33) Romelu Lukaku (Belgium) – Everton

Lukaku was the victim of disproportionate hype during his Anderlecht days. Labelled the next big thing, he hasn’t fully lived up to the moniker yet. So why’s he so far up this list? Well, he was touted as the next best player in the world, and while he hasn’t reached those heights yet, he’s still only 23 remember, there’s a lot that Romelu can be happy with this year. As long as you don’t mention the Euros.

32) Marco Verratti (Italy) – Paris Saint-Germain

Part of the Ligue 1 team of the season last year, Marco Verratti is easily the best midfielder in France right now, even if his 2016 wasn’t fantastic. He suffered injuries in the first half of 2016, but has come back to be an important player for PSG in their fightback up the table.

31) Alvaro Morata (Spain) – Juventus/Real Madrid

The best impact substitute in the world. He hasn’t got the game time that he merited at Juventus, and was always going to struggle to get significant game time at Real, but when he has been playing, he’s been fantastically good.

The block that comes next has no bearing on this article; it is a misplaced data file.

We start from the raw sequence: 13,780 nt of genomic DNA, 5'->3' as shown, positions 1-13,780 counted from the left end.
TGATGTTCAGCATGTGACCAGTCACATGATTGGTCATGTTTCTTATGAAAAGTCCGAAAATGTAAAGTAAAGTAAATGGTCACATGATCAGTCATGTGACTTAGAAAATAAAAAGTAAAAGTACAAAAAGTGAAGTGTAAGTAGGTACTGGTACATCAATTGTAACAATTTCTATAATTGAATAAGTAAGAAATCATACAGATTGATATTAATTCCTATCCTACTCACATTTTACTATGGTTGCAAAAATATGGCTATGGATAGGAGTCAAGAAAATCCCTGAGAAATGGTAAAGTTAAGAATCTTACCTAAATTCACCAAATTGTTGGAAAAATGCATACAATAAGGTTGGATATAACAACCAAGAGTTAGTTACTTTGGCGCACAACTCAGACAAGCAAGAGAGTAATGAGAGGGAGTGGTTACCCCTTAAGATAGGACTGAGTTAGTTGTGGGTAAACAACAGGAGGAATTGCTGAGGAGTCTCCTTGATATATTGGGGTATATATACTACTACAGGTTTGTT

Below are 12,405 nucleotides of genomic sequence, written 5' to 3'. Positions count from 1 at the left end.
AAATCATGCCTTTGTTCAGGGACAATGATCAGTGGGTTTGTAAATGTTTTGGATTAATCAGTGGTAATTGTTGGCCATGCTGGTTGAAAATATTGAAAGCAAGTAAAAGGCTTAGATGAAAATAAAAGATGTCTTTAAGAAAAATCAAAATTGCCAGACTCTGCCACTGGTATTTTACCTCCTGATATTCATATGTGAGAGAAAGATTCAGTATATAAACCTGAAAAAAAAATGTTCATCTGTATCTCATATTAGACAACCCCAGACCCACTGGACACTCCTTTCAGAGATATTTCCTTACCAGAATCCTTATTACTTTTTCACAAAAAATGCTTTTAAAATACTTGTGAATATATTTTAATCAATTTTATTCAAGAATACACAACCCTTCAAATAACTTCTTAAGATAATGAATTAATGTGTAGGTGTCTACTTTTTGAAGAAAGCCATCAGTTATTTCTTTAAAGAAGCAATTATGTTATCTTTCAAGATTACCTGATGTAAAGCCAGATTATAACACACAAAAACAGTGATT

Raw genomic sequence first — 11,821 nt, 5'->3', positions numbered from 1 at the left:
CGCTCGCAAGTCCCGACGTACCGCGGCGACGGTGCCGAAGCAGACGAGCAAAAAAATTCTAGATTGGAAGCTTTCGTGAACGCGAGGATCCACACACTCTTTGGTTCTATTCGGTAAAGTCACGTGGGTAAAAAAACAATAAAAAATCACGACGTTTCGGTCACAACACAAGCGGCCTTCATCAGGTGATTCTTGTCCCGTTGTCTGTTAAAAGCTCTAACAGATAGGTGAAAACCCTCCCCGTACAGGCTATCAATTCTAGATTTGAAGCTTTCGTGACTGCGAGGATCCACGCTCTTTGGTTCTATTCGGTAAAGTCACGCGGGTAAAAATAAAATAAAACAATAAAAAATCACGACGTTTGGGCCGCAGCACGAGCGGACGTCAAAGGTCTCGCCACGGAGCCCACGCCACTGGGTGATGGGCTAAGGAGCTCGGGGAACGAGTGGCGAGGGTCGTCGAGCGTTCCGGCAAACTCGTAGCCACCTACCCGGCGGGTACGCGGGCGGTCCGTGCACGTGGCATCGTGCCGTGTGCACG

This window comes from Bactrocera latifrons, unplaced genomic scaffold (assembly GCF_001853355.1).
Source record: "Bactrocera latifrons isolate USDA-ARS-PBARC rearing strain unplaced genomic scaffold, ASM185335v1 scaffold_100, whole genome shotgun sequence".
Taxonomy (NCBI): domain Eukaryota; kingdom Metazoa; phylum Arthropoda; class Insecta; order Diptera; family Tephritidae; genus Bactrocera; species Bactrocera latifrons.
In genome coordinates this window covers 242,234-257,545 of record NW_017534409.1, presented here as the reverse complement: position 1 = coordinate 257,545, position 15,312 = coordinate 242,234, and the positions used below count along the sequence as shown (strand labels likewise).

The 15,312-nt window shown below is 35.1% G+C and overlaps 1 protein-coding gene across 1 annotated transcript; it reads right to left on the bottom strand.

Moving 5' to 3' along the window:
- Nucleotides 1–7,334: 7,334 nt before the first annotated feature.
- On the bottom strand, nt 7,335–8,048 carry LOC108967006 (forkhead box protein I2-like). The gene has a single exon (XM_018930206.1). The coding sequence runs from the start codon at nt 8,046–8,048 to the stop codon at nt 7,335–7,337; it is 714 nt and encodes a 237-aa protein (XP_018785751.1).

30) Harry Kane (England) – Tottenham Hotspur

He can’t stop bloody scoring.

A photo posted by Harry Kane (@harrykane) on

29) Zlatan Ibrahimovic (Sweden) – Manchester United

2016 will go down as one of Zlatan’s worst years, only around 30 goals for the Swede. His Euros were genuinely poor, his start at United was lacklustre and yet, here he is. 29th. He was the top scorer in France by over 15 goals last year, and already usurped everyone as first choice striker for Manchester United. Even at the ripe old age of, what, 36?

28) Manuel Neuer (Germany) – Bayern Munich

Best goalkeeper in the world. Hands down. He’s finally calmed down a bit as well, no longer making such rash charges out of the box, picking his timing more effectively and not giving up any soft goals in that regard. He has left in soft goals in other places, but still easily the best at what he does.

A photo posted by Manuel Neuer (@manuelneuer) on

27) Jerome Boateng (Germany) – Bayern Munich

Basically now a better Bonucci given he’s added long passing to his game. You can thank Pep for that one, ironically.

26) Diego Costa (Spain) – Chelsea

Ended 2015 terribly, but has been simply unstoppable this year. I saw him play against West Brom a couple of weeks ago, and he was scarily good with his holdup play, his finishing, and his pure strength. Easily the most opportunistic of the players on this list, it’s a shame he only just misses out on the top 25.

A photo posted by Diego Costa (@diego.costa) on

Words by Jack Mace